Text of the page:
Open SourceWhy You Should Implement Continuous Integration in Your SDLC

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With the prevalence of distributed computing, software integration becomes a vital point of any software project these days. The challenge of any large software project is finding problems early and often. A continuous integration (CI) environment allows us to detect problems from build to unit test to basic deployment. If a change breaks the process, CI allows us to find out immediately and fix the problem before it simmers for days or even longer.

Many organizations have realized that the continuous integration paradigm is required to be agile and able to meet business demands. To that end, their development teams have created their own processes and tools/scripts to automate the build and test processes as much as possible. Such tools/scripts are at times difficult to build, costly and time consuming. Today, however, a number of free and open-source CI tools are available to help with the build and test aspects of a developer’s job.

In this article, I present the pain points that CI helps alleviate and then survey a pair of the best known open source CI tools that can help you implement CI in your organization.

Before Continuous Integration: The Integration Problem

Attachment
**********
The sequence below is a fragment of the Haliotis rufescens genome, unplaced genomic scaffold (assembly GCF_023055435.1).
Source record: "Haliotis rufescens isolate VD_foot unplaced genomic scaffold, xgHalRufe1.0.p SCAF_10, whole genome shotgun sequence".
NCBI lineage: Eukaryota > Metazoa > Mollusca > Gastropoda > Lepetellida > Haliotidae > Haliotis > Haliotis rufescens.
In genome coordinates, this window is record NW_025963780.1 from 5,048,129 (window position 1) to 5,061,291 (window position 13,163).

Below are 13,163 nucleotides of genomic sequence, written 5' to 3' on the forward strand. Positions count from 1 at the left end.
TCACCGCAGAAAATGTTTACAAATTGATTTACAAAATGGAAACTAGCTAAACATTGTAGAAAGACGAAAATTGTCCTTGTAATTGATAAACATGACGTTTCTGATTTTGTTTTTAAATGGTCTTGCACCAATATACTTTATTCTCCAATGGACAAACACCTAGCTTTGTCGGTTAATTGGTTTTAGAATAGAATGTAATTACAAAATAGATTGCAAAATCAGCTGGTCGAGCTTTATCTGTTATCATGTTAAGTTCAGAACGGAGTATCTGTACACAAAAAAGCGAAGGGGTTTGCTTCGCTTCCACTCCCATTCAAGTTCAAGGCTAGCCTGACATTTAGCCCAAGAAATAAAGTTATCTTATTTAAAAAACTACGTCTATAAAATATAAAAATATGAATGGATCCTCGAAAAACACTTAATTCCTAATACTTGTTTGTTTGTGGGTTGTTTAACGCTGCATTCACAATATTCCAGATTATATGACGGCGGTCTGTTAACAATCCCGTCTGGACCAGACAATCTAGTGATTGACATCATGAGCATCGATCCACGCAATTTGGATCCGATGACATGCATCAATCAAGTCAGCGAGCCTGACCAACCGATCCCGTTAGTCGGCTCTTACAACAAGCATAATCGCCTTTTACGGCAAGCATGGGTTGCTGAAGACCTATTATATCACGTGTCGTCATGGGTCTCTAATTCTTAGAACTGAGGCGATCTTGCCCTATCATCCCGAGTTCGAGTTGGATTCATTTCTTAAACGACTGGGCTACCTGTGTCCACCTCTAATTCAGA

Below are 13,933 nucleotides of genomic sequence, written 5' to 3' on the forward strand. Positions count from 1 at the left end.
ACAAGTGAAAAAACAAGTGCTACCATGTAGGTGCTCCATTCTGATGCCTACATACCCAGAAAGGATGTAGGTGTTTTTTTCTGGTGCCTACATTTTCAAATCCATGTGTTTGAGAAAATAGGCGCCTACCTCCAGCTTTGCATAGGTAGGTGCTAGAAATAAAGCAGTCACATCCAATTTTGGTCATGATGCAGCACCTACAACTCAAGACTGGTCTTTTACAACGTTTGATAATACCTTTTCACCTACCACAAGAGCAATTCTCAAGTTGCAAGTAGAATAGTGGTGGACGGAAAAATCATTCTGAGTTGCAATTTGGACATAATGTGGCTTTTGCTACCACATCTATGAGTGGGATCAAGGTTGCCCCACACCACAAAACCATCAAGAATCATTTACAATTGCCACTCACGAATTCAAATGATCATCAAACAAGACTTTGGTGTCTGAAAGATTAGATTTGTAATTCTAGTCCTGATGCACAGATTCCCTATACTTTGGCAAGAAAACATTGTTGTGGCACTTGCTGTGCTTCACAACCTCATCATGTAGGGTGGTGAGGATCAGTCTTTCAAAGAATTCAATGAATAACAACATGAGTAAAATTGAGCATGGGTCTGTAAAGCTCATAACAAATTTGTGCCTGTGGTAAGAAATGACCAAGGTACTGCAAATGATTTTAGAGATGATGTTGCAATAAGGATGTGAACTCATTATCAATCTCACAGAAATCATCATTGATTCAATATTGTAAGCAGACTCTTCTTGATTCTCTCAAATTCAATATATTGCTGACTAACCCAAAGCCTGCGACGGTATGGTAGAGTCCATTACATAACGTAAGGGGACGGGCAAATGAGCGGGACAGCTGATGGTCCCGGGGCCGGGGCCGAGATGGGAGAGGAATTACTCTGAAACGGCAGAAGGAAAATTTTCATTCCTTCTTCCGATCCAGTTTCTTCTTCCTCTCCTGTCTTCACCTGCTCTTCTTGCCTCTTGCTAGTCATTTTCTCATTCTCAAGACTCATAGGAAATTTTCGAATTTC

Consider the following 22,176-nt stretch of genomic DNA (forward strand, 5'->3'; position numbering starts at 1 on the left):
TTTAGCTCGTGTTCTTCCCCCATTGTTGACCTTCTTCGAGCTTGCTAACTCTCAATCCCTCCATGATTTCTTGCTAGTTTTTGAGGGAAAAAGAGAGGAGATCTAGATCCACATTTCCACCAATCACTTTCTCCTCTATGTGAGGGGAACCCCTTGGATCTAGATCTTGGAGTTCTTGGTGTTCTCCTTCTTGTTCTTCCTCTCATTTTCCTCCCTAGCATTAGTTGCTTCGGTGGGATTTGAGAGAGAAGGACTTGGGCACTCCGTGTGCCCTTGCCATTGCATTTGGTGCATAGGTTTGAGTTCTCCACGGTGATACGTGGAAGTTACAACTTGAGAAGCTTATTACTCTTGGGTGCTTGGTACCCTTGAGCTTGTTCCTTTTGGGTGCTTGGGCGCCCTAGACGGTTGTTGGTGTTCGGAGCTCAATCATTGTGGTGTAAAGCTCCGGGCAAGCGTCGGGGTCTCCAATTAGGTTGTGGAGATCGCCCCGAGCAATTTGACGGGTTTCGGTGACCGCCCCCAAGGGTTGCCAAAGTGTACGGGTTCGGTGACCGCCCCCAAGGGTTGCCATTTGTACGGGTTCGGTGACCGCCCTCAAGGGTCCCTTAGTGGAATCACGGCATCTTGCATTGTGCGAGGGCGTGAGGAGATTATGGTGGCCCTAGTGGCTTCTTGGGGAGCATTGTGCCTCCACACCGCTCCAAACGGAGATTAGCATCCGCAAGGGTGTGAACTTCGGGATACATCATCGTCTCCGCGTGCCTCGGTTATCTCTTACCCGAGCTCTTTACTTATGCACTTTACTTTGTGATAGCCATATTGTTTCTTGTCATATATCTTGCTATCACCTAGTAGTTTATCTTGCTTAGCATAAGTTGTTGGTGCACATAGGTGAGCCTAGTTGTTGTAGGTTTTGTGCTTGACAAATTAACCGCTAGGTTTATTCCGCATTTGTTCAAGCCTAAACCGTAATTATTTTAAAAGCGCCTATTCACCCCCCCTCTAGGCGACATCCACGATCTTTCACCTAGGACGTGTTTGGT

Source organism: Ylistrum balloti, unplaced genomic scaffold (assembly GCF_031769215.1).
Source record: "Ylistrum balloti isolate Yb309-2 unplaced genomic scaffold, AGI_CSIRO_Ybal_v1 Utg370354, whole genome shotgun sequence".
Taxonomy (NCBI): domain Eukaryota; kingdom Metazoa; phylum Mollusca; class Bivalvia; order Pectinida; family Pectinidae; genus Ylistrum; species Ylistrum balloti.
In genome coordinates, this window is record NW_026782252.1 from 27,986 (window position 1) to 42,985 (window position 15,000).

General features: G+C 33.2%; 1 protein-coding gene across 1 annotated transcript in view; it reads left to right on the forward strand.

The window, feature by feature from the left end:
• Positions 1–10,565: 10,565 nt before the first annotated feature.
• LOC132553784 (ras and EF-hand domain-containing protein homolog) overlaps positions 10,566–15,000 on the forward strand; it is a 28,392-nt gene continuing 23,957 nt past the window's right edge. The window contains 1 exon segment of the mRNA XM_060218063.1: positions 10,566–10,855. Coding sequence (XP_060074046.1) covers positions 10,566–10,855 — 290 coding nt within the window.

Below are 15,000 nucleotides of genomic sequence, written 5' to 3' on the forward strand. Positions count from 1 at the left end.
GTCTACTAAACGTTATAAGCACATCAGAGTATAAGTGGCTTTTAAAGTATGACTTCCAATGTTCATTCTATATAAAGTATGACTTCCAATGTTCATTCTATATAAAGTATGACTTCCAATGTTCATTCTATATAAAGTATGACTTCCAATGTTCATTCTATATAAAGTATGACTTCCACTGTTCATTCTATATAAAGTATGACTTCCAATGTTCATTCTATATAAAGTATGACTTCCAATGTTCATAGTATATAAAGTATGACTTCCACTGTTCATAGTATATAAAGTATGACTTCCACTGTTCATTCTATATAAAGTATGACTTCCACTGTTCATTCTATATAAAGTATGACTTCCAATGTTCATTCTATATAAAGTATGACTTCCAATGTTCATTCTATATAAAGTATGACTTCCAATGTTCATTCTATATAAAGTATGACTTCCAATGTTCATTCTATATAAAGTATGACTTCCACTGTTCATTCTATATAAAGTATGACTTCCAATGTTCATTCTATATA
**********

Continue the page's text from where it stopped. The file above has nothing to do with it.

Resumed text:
Integration costs time, money and other resources. As software components become more complicated, the cost to integrate various pieces increases. Another important factor is that as the number of components increases, the number of integration points increases exponentially. Figure 1 further illustrates this challenge. In a large enterprise, this model is ever more complex as the number of software components tends to be in the hundreds, if not thousands.

The Difficulty of Software Integration

In the 90s, messaging middleware and eventually Service Oriented Architecture (SOA) helped with this integration problem by inserting a common bus or interface for all the components to speak through. The Enterprise Service Bus (ESB) is still a major part of the infrastructure for many organizations, large and small. SOA further commoditized the concept of using a known interface and dynamic discovery of a “service” as a measure to ease integration (see Figure 2).

The "Integration Problem" Conceptually Solved

The “integration problem” solved, right? Not exactly; the SOA paradigm just moved the bottleneck to other parts of the software engineering process lifecycle. Let’s look at the software engineering lifecycle (SEL) at a very high-level (see Figure 3).

The Software Engineering "Cycle"

Figure 3 is not a depiction of what a real SEL is or should be. It merely presents a conceptual representation of the process:

  1. Design
  2. Development
  3. QA/testing
  4. Deployment

What ESB, SOA and other such technologies did was to dramatically decrease the design and development cycles, but the side effect was an increase in the test and QA cycles! Many books and papers have been written on this topic (e.g. Object-Oriented Defect Management of Software by Houman Younessi, 2002), but decoupling essentially introduces bugs into the design that are harder to catch until the code is ready to be tested. This increases testing time, and some of those bugs go undetected until deployment.